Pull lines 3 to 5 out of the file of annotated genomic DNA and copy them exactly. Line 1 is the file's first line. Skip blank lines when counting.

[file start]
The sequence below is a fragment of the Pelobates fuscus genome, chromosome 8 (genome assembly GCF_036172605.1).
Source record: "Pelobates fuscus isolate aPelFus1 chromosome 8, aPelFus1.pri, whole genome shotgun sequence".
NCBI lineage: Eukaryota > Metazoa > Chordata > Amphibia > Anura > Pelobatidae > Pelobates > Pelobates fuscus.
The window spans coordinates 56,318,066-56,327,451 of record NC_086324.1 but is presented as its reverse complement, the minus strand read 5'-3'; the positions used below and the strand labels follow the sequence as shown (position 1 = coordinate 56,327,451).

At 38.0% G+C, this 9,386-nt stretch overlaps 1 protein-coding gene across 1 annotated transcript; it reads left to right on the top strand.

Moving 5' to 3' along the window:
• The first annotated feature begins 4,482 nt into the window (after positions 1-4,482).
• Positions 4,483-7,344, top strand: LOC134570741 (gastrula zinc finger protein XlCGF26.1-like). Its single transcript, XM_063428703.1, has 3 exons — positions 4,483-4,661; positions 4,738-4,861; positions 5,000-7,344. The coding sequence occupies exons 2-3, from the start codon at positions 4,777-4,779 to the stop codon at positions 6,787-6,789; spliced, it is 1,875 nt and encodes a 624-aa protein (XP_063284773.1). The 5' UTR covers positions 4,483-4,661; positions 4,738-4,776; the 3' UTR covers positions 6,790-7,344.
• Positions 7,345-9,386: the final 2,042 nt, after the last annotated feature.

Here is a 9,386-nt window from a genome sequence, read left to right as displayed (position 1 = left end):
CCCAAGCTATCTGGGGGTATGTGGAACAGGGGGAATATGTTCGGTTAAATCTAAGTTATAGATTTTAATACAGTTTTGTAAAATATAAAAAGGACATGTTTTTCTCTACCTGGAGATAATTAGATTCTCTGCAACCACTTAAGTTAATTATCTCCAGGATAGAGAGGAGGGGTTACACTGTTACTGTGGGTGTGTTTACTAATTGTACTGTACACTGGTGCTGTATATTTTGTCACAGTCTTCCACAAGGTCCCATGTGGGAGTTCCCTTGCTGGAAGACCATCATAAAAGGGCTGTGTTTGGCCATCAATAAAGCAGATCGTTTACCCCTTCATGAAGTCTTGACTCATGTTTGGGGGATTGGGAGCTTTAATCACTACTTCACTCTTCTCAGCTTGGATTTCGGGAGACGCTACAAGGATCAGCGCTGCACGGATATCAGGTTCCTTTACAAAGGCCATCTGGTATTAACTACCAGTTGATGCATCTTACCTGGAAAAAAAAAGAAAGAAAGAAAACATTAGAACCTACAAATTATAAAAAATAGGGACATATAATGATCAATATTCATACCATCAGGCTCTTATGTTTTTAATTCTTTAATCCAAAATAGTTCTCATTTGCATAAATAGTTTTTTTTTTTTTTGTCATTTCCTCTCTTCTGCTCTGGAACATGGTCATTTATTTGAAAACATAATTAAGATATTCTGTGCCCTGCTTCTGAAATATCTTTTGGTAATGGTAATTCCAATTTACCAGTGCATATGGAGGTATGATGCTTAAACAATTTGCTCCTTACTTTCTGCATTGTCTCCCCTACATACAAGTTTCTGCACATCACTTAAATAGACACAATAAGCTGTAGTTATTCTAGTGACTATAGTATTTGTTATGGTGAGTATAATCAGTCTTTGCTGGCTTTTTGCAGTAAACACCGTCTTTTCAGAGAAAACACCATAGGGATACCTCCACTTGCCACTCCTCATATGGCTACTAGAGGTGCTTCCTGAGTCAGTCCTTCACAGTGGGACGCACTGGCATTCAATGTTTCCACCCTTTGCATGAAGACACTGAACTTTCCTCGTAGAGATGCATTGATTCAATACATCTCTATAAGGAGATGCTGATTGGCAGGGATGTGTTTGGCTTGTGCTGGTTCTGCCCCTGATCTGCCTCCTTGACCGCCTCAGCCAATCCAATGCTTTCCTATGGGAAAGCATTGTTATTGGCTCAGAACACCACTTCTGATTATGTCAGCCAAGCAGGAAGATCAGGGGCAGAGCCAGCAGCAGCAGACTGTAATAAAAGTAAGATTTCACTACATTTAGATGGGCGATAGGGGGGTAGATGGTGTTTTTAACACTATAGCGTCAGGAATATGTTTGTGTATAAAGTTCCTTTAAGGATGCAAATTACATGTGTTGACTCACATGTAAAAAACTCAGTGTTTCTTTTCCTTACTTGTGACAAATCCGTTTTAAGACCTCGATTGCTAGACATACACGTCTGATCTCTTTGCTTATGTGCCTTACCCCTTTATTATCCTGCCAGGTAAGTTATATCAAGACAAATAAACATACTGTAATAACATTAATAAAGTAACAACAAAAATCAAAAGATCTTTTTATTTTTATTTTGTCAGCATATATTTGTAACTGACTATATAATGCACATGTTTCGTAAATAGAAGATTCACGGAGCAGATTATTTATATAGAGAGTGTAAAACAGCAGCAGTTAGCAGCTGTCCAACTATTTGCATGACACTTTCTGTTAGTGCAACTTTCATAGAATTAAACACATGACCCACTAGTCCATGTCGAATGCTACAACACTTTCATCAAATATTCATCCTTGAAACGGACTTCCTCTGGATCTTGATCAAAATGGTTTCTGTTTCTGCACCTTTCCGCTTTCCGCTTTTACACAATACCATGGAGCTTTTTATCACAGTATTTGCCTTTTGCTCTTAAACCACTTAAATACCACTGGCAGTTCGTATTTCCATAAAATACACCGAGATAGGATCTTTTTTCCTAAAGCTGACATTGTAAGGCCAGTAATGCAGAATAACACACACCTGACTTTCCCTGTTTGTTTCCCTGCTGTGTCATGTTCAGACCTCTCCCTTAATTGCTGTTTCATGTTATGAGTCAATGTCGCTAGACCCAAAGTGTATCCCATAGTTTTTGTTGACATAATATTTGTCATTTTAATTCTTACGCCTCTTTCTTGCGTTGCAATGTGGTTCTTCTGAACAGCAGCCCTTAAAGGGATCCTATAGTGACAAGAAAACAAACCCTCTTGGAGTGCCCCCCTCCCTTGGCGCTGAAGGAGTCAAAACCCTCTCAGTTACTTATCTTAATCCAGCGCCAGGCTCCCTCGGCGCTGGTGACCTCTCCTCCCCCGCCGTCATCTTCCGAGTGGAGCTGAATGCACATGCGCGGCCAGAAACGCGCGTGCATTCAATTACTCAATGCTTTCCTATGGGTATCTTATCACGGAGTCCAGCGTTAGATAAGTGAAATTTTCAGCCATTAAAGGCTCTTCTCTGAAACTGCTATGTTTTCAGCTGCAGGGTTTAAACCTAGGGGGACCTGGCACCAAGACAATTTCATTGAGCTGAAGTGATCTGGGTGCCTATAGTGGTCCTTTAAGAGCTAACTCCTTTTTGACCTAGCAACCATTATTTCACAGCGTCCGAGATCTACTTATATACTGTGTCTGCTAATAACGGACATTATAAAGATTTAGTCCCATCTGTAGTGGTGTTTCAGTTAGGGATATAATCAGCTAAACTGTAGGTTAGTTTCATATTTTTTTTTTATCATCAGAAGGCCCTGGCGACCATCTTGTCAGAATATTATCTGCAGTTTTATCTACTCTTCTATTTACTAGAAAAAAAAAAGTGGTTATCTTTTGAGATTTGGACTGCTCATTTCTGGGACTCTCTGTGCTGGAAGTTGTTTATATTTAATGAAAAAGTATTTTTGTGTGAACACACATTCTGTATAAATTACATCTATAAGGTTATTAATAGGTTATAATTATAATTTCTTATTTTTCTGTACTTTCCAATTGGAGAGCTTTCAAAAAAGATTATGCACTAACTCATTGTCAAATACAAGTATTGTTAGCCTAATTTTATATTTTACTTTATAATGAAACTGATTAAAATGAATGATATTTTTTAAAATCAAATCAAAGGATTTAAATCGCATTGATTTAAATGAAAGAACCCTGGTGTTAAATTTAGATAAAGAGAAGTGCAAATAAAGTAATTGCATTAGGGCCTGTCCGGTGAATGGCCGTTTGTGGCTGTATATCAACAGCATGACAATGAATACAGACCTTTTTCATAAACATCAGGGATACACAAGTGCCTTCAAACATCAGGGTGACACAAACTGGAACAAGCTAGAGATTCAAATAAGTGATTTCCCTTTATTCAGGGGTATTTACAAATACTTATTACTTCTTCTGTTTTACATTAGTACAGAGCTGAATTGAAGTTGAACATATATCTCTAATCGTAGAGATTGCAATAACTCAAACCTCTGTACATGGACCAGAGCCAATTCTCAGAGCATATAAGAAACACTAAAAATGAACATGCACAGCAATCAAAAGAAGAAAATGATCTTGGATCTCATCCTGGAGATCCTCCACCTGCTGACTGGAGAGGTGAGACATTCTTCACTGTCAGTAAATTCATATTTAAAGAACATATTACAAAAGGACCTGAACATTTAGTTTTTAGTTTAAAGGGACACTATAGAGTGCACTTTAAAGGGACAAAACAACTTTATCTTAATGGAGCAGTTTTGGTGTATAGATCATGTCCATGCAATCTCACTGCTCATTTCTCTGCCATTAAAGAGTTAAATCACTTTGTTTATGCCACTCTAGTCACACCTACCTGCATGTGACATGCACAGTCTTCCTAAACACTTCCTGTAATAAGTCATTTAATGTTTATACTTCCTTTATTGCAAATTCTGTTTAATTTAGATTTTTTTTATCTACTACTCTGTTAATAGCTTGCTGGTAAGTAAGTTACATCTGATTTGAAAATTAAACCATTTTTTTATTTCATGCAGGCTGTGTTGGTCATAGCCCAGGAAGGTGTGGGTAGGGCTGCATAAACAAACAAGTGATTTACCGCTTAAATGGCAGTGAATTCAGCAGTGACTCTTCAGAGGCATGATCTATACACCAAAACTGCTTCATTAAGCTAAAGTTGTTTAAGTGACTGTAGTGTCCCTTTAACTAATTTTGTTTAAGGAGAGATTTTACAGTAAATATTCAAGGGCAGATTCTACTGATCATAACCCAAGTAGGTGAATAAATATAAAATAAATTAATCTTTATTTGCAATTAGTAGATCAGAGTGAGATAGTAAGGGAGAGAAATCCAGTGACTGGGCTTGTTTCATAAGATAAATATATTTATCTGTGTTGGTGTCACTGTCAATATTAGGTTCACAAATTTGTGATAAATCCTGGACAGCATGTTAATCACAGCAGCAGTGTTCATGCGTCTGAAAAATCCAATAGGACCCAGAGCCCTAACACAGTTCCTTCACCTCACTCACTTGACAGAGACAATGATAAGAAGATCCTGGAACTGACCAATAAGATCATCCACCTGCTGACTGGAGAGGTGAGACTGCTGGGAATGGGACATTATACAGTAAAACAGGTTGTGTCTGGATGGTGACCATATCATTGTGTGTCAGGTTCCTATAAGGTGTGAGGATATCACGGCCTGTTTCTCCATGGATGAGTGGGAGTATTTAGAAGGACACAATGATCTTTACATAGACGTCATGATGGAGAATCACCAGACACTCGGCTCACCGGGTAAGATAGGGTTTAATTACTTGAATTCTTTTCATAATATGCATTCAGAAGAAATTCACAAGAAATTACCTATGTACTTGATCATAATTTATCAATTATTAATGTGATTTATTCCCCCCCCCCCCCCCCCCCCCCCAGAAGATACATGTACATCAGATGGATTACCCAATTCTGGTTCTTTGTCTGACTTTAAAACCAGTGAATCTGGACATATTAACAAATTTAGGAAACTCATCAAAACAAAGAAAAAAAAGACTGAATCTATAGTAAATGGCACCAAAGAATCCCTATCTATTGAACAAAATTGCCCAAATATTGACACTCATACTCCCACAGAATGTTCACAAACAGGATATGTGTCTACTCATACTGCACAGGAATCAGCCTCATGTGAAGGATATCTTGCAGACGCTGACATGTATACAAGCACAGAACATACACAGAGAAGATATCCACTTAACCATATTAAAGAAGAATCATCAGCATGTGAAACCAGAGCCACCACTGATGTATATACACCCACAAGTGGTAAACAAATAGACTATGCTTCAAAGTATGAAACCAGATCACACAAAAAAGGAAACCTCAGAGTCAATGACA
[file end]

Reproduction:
NCBI lineage: Eukaryota > Metazoa > Chordata > Amphibia > Anura > Pelobatidae > Pelobates > Pelobates fuscus.
The window spans coordinates 56,318,066-56,327,451 of record NC_086324.1 but is presented as its reverse complement, the minus strand read 5'-3'; the positions used below and the strand labels follow the sequence as shown (position 1 = coordinate 56,327,451).

At 38.0% G+C, this 9,386-nt stretch overlaps 1 protein-coding gene across 1 annotated transcript; it reads left to right on the top strand.